This article originally appeared in the 10.29.15 issue of Metroland.
You may have heard that the New York federal appeals court
granted Google a big win in the long-running lawsuit brought against it by the
Authors Guild over the Google Books project.
To briefly review, many years ago, Google announced that is was
embarking on the mind-blowing task of scanning the entire contents of several
of the worlds’ largest libraries to create a database of, well, pretty much all
of the worlds’ knowledge.
works could be downloaded in their entirety, users could get multi-page
previews for in-print books for which permission has been granted, and
everything else would be subject to keyword and key-phrase searches, where the
search results would be short snippets where the word or phrase could be found.
the book publishers went ballistic, screaming about “piracy” and “theft,” and
the boneheads at the Authors Guild, a trade association claiming to represent
the interests of writers, jumped in with a big ol’ lawsuit.
In act of attempted appeasement, Google
allowed copyright owners to opt-out of the searches.
That didn’t appease anybody.
At the time
the lawsuits started, like around 10 years ago, a whole bunch of us out here in
rational-thought-land wondered why the Authors Guild was taking a position that
was obviously against the interests of its members—Google Books would drive
sales, would revive old, forgotten books, and would be an ace plagiarism
Google was making copies,
well, one copy, and copies
litigation continued apace, and about 5 years ago the parties announced that
they’d reached some sort of settlement.
It involved a pretty big cave on Google’s part, a lot of money being
paid to the publishers, and a less robust search environment.
And it totally ignored what had been Google’s
best argument, that the scanning and database were a fair use of the authors’
and publishers’ copyrights.
judge rejected the settlement, saying that as it would apply to all authors and
all authors weren’t represented by the Authors Guild, well, it wasn’t a fair
settlement to the unrepresented authors.
Shortly after that, an appeals court told the judge to take a good look
at the fair use issue.
The judge did,
decided what Google was doing was fair use, and dismissed the case.
The Authors Guild (again) appealed.
(and probably last) decision wasn’t a surprise; it struck me as the judicial
equivalent of shooting fish in a barrel.
There was a decision from the same court a year ago in another case involving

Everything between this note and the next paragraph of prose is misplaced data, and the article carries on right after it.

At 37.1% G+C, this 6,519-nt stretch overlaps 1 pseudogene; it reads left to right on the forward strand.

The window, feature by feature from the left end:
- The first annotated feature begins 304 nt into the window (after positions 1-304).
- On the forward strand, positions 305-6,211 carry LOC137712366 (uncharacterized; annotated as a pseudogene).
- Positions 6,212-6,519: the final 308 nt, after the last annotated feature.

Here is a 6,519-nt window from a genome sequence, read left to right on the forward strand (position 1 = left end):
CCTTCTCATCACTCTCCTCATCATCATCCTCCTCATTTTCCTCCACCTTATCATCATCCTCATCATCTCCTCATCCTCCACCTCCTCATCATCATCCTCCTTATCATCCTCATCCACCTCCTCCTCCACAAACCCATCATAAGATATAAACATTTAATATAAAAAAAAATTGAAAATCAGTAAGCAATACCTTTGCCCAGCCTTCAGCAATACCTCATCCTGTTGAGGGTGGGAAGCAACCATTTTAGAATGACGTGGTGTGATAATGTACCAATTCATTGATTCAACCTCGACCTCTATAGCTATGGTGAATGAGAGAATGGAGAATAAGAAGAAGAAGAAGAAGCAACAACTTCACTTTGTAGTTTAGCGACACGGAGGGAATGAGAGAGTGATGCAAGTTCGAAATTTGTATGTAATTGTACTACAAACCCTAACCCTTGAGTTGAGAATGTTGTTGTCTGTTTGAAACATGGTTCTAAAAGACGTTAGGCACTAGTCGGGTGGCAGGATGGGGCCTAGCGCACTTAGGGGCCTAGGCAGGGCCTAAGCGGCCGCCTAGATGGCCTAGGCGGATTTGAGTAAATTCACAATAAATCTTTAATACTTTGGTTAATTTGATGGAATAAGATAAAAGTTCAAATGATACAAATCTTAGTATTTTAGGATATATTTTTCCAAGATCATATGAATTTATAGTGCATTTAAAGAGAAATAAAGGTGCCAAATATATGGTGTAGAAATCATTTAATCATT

some libraries’ uses of Google Books which more or less settled everything, and
this appeal was really a matter of the Authors’ Guild foolishly spending its
members’ money to stage a passion play for the cheap seats.
That being said, it was nice to read Justice
Pierre Leval, a great writer who has been central in crafting the modern (and
intelligent) view of fair use, take his victory lap, eloquently restating very
settled law, once more with feeling.
Authors Guild’s idiotic arguments made me laugh out loud a couple of times.
I’m weird that way.
The copying by Google wasn’t a
transformative use of the books.
The books were written for
whatever purposes the authors had in mind.
Google scanned them to create a knowledge database, to make it easier
for us to find books with things in them we want to read about.
How is that anything but transformative?
Even though Google is providing the public
with searches for free, its ultimate goal is profits.
You say it like it’s a bad thing.
The Supreme Court ruled a long time ago that whether a work was made for
profit or not wasn’t a controlling issue, just one among many.
And here it’s merely arguable that what
Google was doing was “for profit.”
Google is depriving authors and publishers
from revenue from entities that might pay them to have their books in search
And where’s the line of entities creating
for-profit search engines?
scanned millions and millions of books.
And provided searches for free.
If there was no Google Books at all, do you really think some venture
capitalists are going to fund the scanning of entire libraries to be eventually
paid for by paid searches?
Google has made it easier for hackers to
OK, how’s this?
I can go to the library, take out a book,
then go home and scan it myself.
Guild says (of course) that they’ll take the case to the Supreme Court.
Their case is so awful that the Supremes will
decline to hear it.
Wake up, Authors
It’s 2015, for crying out loud.
Paul C. Rapp is a
local lawyer and freedom fighter who thinks librarians are just about the
coolest people in the world.